Abstract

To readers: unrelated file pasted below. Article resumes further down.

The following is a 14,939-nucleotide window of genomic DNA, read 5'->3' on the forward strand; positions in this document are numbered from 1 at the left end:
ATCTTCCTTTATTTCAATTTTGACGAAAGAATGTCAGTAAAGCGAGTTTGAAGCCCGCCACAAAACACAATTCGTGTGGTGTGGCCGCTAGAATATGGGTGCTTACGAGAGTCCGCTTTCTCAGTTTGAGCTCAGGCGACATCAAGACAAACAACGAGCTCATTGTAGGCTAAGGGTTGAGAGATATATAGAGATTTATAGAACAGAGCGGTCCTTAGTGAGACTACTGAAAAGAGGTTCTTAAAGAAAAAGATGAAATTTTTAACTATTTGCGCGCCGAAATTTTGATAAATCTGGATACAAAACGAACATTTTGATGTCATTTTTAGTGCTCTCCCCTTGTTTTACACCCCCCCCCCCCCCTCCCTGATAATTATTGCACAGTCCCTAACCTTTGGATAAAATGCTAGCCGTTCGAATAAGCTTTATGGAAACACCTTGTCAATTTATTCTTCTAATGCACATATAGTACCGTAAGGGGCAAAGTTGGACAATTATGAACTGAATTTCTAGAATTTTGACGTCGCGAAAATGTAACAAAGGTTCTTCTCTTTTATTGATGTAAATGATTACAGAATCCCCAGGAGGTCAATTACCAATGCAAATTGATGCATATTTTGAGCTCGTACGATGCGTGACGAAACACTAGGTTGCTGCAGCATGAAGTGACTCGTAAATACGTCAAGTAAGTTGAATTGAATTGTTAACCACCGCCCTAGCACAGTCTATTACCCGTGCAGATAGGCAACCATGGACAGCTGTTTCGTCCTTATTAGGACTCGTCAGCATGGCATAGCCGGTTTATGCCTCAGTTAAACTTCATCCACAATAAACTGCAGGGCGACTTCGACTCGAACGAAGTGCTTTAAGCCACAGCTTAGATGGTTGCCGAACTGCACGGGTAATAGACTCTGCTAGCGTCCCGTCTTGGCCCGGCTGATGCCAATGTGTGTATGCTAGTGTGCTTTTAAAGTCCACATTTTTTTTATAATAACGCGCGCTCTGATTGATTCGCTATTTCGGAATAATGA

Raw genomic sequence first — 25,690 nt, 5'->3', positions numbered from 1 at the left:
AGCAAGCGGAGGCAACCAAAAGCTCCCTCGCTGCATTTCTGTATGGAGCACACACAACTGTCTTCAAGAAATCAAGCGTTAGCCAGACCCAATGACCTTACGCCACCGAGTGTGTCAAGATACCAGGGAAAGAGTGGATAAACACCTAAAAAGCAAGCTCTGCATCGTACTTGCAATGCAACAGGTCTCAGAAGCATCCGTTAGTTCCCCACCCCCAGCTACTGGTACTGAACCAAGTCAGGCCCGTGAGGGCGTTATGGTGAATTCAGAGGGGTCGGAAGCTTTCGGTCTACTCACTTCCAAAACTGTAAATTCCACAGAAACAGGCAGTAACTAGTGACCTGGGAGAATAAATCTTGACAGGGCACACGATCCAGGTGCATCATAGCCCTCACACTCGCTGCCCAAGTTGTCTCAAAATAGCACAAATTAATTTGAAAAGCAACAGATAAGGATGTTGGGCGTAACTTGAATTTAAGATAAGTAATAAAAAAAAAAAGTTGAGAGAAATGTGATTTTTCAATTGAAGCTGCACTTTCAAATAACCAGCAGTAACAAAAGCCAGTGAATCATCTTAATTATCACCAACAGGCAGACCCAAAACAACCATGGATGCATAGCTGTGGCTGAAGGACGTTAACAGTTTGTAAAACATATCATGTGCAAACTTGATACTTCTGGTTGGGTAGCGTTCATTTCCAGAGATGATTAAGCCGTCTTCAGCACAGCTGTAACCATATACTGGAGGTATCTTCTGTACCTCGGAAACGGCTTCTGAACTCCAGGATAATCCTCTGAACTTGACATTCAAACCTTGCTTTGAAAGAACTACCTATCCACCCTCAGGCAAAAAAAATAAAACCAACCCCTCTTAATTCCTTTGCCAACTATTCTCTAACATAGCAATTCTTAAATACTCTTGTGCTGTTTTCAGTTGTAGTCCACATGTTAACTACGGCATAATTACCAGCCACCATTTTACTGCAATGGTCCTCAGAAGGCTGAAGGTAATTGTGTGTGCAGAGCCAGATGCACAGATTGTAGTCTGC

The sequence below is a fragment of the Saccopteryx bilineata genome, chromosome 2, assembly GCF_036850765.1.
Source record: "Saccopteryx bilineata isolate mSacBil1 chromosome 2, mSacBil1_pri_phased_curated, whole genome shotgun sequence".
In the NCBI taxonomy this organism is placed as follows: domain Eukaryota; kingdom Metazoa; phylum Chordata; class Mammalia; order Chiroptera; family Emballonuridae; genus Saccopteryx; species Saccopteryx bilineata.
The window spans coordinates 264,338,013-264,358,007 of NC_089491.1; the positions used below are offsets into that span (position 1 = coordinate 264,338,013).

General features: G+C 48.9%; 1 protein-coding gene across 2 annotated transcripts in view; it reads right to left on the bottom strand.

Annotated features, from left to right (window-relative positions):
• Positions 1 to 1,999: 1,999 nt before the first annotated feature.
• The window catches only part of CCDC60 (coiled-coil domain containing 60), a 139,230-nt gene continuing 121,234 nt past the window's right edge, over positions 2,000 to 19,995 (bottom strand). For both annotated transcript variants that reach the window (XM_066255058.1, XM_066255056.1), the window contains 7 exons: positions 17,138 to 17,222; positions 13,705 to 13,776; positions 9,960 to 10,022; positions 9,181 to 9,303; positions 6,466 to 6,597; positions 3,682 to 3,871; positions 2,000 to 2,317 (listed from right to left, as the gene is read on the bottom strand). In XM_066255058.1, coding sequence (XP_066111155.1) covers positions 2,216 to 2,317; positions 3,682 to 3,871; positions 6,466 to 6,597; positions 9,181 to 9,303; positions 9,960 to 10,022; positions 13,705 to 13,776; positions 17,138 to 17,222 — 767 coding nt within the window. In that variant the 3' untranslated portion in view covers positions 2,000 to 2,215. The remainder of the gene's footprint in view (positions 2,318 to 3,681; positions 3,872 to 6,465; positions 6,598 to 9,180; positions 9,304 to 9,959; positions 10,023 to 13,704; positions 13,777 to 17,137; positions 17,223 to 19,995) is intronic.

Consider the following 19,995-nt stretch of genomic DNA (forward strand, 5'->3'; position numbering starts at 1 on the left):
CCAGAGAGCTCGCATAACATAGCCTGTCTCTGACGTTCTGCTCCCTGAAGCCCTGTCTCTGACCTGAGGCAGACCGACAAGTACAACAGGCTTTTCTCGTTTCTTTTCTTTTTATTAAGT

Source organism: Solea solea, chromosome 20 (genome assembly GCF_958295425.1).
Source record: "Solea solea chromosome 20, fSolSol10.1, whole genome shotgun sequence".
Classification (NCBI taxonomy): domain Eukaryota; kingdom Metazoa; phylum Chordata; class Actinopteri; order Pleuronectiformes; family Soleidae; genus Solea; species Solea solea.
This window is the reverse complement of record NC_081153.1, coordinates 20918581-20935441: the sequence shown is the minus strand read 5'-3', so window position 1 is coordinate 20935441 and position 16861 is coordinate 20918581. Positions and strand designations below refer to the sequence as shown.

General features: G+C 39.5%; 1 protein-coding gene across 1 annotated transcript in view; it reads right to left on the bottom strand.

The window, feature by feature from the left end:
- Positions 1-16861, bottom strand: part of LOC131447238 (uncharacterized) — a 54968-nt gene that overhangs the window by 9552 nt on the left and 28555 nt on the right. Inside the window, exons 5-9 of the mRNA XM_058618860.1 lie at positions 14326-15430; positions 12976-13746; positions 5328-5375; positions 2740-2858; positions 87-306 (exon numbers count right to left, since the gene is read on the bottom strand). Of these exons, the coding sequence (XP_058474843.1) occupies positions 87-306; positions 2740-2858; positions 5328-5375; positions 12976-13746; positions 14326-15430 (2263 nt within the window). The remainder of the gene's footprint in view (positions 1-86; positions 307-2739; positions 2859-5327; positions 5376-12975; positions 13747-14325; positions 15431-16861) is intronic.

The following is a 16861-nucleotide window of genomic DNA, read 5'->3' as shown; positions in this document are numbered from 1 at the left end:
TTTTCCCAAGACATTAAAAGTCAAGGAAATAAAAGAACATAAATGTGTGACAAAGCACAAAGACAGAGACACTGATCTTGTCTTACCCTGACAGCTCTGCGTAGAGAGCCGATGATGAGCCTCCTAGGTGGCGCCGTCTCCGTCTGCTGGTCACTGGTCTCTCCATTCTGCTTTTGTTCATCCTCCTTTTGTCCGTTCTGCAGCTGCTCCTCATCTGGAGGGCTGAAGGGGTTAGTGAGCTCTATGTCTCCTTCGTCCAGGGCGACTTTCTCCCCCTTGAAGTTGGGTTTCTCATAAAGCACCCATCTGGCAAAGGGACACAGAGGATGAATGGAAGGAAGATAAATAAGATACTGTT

The 103 documented Paleogene planktonic foraminifera from 21 New Zealand sections which were previously divided into 14 zones have been further subdivided into 26 subzones and a correlation is attempted with Trinidad. A correlation of the following Austral regions is also made: 9 southern Australian sequences, a composite New Zealand sequence based on 21 sections, 4 deep-sea cores from the South Pacific, and 2 sequences from Argentina and 1 from Chile. A detailed examination is undertaken of the Upper Eocene-Lower Oligocene faunas in order to determine the accurate placement of the Eocene-Oligocene boundary. Although there are a number of taxa common to the Boreal, Tropical-subtropical, and Austral belts, some of their extinction levels appear to be diachronous. A record drop in sea-water temperature of 9 degrees C from oxygen isotope analyses in the Upper Eocene of New Zealand effectively reduced species diversity and was the probable cause of the diachronous nature of the initial appearances and extinctions. It is postulated that the cooling probably began in Antarctica in the Upper Eocene, spreading northwards to the New Zealand region, then the cooling affected the already potentially cooler Boreal region in the lowermost Oligocene and finally lowered the temperature of the warmer Tropical-subtropical Belt later in the Lower Oligocene. A time sequential paleo-biogeographic model of the Upper Eocene-Lower Oligocene planktonic foraminifera is presented.

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